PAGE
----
Inspect tables and graphs considering changes over time. Include data over different time intervals (such as daily, weekly, quarterly). Interpret trends (such as in stocks & shares, interest rates, exchange rates). Represent data graphically and find linear equations to model data using gradient and intercept and algebraic substitution. Calculate average changes. Use moving averages to smooth shortterm fluctuations and interpret situations (eg involving indices such as the 100 share index). Include seasonal and cyclical variations. Moving averages: Calculate successive values using Address the problem of lag using weighting and calculate the linear weighted moving average where the denominator is the triangular number with sum . Understand that this can be considered to lag behind the trend. 
House prices moving averages 
Topic area 
Content 
Nuffield resources 
Borrowing 
APR (annual percentage rate) 
APR – Annual Percentage Rate 
Financial diagrams 
Make sense of a range of information presented in tables and diagrams relating to finance. Include tabulated information about savings, loans, credit card accounts, shares, ISAs (etc.) and information in the form of graphs and charts. 
Financial graphs and charts 
Weighted averages 
Calculate contributions made by individual items to indices. For instance calculate contributions made by the prices of commodities in different shops and regions to a consumer price index. For example, if a commodity costs £5 in shop A and £6 in shop B and 40% (0.4) of customers buy the commodity from shop A and 60% (0.6) from shop B, the effective cost of the commodity used in calculating an index is 0.4 × £5 + 0.6 × £6 = £5.60 Calculate a composite index by combining indices using weighting (for instance in calculating a price index the index of each commodity multiplied by its weighting is totalled, and this sum is divided by the sum of all the commodities weights).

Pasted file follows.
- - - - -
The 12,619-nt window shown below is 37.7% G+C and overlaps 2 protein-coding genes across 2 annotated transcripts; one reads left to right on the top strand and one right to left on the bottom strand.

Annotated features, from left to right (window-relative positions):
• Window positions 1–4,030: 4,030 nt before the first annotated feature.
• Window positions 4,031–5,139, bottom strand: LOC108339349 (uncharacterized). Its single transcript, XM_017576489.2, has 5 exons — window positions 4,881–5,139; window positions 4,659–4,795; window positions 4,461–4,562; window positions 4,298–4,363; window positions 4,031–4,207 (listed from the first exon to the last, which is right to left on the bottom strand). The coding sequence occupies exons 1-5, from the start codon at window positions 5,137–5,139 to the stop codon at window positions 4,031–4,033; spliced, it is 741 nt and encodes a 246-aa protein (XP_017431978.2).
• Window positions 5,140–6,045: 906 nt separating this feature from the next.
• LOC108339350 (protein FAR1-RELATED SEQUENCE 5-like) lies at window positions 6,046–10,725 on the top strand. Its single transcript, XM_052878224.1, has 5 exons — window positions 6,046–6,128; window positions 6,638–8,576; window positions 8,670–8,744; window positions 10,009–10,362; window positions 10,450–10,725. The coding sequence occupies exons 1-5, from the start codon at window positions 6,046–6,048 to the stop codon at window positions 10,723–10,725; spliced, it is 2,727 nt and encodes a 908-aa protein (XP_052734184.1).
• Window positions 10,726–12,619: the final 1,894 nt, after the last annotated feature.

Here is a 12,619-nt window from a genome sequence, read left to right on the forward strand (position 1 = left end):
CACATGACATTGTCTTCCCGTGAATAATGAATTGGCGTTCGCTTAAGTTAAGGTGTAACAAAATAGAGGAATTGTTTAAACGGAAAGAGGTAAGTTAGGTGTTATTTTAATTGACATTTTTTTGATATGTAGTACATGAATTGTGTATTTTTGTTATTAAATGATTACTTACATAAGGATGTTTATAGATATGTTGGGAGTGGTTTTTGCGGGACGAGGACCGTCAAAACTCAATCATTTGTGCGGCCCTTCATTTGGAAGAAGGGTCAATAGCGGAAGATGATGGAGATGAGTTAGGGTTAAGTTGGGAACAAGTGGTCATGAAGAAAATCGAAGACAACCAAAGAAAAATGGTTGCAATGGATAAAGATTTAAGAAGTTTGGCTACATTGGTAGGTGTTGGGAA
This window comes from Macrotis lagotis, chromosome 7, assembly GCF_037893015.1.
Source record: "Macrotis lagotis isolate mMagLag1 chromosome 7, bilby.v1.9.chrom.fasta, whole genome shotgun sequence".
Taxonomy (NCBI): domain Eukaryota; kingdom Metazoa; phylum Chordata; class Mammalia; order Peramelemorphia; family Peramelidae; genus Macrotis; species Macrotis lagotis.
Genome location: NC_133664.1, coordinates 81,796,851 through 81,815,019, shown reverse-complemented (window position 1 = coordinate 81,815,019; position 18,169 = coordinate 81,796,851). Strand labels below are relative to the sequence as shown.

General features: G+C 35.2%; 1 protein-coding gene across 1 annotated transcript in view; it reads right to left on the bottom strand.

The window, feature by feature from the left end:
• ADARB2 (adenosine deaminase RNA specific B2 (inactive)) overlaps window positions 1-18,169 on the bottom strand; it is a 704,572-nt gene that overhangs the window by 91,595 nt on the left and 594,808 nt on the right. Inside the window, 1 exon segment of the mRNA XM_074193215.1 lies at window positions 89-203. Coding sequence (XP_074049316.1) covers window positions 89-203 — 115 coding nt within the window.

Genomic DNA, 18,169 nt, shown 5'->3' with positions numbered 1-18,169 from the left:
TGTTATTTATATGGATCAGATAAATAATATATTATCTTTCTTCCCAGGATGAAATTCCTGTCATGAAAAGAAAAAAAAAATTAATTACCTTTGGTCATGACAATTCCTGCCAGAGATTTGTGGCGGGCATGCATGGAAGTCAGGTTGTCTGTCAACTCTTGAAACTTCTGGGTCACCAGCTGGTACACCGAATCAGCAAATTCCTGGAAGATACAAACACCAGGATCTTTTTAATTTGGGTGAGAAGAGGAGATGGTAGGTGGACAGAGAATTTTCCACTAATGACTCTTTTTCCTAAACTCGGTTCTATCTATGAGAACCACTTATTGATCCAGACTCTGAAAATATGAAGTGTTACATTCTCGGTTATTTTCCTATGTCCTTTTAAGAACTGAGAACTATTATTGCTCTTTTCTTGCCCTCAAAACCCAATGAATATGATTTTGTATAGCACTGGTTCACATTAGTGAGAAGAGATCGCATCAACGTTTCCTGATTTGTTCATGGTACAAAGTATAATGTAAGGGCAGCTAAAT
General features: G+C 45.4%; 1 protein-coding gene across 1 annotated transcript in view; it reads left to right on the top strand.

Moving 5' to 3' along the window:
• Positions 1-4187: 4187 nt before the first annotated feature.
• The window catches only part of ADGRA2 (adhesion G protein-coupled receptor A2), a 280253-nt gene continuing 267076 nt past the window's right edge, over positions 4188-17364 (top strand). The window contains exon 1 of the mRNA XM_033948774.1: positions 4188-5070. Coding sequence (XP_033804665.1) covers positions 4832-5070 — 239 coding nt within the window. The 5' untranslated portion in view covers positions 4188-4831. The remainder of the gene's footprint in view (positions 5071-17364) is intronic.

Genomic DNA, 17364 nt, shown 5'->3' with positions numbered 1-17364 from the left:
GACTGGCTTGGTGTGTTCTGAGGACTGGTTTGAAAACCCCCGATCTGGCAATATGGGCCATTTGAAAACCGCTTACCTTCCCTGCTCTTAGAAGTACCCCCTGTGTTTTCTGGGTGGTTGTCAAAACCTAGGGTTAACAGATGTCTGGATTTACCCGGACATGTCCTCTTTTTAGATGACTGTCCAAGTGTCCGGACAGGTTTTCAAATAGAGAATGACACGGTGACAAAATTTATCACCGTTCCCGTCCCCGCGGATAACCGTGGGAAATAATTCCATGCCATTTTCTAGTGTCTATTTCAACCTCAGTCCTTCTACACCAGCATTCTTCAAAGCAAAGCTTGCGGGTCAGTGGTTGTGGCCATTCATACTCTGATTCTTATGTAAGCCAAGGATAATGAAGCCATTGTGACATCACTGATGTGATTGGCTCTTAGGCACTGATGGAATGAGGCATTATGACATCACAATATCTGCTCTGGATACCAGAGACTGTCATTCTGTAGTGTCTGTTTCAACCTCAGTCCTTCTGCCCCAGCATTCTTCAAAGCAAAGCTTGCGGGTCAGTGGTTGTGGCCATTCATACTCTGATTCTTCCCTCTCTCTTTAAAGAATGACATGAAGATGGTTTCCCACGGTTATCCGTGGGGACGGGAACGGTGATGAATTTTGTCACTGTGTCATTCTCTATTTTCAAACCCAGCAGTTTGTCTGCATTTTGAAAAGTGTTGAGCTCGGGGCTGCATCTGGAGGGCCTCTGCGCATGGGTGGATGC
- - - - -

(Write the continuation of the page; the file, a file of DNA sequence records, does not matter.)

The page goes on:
Further borrowing 
Use more complex recurrence relations such as for credit cards, mortgages. Find APR (annual percentage rate) for a loan repaid in a small number of instalments (such as 2, 3 or 4). using loan: · substituting values into the above equation for confirmation, · solving the above equation for i using the interval bisection method. Include applications to financial areas such as loans, credit cards, mortgages. 
Credit cards 
APR with more than one instalment 
Topic area 
Content 
Nuffield resources 
Further indices 
Use the Paasche index formula (weighted by quantities in the calculation period):
where P_{it} is the price of commodity at time t,
Compare Laspeyres, Paasche and Fischer indices. 

More tables and diagrams 
Use information given in more complex tables relating to personal finance. Discuss and make sense of a range of less familiar charts eg hilow charts, candlestick charts, Kagi charts. 
Financial charts and graphs 
Continuous compounding 
Introduce and use the idea that continuous compounding leads to exponential functions. That is: is the amount after t years for an initial investment of _{ }when the interest is compounded n times per year, and 

Revision 
Revise topics. Work through revision questions and practice papers. Discuss the data sheet  make up and work through questions based on it. 
Financial calculations 
Page last updated on 02 August 2017